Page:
I haven't started an essay with a Websters' definition of Mr. Evans' fifth-grade class, but here goes:
Webster's defines scalability as "capable of being easily expanded or upgraded on demand." Of course, the devil's in the details, and everyone claims scalability So let's look at what makes Bright Pattern's ServicePattern platform uniquely scalable as a cloud contact center for sales and customer service:
- Big. As you can read in our recent press release about setting a new scalability benchmark, ServicePattern easily handles 5,000 agents in a single server cluster. And yes, you can add more clusters for more agents. And yes, those are standard servers, nothing special.
- Small. The same platform elegantly handles 5 agents.
What do we mean by elegantly and why is it important?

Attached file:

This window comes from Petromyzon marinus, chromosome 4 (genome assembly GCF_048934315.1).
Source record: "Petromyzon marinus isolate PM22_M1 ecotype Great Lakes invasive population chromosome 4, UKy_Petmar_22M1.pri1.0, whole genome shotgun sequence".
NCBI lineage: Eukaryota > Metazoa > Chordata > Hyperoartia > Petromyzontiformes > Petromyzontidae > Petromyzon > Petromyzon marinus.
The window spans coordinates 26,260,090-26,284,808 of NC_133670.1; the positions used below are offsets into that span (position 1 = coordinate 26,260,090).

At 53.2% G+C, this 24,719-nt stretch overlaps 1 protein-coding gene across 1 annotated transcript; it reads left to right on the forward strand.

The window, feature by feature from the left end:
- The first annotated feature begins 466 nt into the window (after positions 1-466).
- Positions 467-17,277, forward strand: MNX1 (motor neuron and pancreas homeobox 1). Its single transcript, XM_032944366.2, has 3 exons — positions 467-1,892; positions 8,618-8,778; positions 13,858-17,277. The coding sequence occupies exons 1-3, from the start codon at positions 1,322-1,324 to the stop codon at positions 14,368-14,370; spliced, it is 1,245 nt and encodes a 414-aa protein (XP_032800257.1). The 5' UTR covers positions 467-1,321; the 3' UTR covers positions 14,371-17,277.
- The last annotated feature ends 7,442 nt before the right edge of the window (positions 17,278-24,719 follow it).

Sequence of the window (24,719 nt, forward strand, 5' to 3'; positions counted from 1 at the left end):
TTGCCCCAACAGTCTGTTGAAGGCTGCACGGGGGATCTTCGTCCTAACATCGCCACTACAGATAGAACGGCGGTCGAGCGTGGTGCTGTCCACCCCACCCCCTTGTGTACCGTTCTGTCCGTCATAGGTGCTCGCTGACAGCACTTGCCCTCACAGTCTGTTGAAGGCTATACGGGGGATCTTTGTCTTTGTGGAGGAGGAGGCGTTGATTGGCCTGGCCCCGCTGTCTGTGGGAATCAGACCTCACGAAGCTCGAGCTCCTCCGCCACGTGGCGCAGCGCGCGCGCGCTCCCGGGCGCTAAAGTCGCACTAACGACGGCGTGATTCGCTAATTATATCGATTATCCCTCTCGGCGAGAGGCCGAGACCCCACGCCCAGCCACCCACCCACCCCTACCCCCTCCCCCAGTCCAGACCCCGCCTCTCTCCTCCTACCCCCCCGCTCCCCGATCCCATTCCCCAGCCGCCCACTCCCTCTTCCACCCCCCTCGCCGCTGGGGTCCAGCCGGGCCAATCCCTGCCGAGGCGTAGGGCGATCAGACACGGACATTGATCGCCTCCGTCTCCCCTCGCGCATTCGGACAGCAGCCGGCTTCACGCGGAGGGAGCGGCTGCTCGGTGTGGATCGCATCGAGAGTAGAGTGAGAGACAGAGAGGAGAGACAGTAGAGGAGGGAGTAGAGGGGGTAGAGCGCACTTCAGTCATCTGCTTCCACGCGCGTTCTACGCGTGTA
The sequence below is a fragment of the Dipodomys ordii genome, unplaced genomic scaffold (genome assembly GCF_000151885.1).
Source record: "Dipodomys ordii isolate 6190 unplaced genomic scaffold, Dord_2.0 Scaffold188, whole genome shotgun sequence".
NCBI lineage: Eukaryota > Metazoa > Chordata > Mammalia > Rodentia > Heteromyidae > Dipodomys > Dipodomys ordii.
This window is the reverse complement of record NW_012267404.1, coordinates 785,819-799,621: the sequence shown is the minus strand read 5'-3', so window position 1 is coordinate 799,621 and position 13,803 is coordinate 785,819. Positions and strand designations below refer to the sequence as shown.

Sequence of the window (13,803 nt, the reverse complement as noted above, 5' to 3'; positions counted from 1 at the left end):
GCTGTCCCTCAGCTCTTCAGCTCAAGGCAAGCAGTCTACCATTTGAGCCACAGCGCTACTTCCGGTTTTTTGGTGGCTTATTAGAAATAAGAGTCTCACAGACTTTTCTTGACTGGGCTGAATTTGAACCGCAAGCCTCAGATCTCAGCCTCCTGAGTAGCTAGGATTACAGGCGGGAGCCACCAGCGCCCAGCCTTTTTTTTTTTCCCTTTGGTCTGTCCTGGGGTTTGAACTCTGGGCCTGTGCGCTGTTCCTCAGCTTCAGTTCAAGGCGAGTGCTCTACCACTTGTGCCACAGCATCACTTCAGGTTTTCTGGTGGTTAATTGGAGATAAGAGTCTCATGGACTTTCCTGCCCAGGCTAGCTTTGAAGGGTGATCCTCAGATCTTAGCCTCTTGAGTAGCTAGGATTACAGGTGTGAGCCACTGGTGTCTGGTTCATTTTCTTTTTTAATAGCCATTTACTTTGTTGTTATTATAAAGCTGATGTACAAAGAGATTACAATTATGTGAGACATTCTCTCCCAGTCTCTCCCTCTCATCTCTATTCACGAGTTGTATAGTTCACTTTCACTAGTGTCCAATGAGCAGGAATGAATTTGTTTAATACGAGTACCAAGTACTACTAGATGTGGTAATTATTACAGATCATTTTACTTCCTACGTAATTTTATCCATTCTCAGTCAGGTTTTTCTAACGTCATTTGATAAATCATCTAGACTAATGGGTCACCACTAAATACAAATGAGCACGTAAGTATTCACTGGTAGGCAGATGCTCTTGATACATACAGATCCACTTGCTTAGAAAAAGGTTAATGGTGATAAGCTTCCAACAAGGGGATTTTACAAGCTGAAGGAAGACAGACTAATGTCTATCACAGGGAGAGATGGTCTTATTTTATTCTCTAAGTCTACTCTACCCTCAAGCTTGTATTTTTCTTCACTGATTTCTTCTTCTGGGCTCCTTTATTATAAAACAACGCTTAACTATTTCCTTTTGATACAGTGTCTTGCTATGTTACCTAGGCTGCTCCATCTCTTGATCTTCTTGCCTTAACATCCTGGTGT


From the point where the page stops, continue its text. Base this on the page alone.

Most software has different products for different scales of use. You don't often find a payroll application (for example) that works just as well for 5 employees and 5,000. That's because small, mid-size, and large companies generally have different needs.
The same is true for contact centers. A small contact center would use, for example, wizards to quickly get up and running. But an enterprise IT department would need powerful integration and import tools.
Because ServicePattern was written from the ground up as a true cloud application that is designed for the way you work, just one product can satisfy all sizes of customers. It truly scales from 5 to 5,000. No one else can do that, and it tells you something very important about why Bright Pattern claims that we are "changing the pattern of customer service".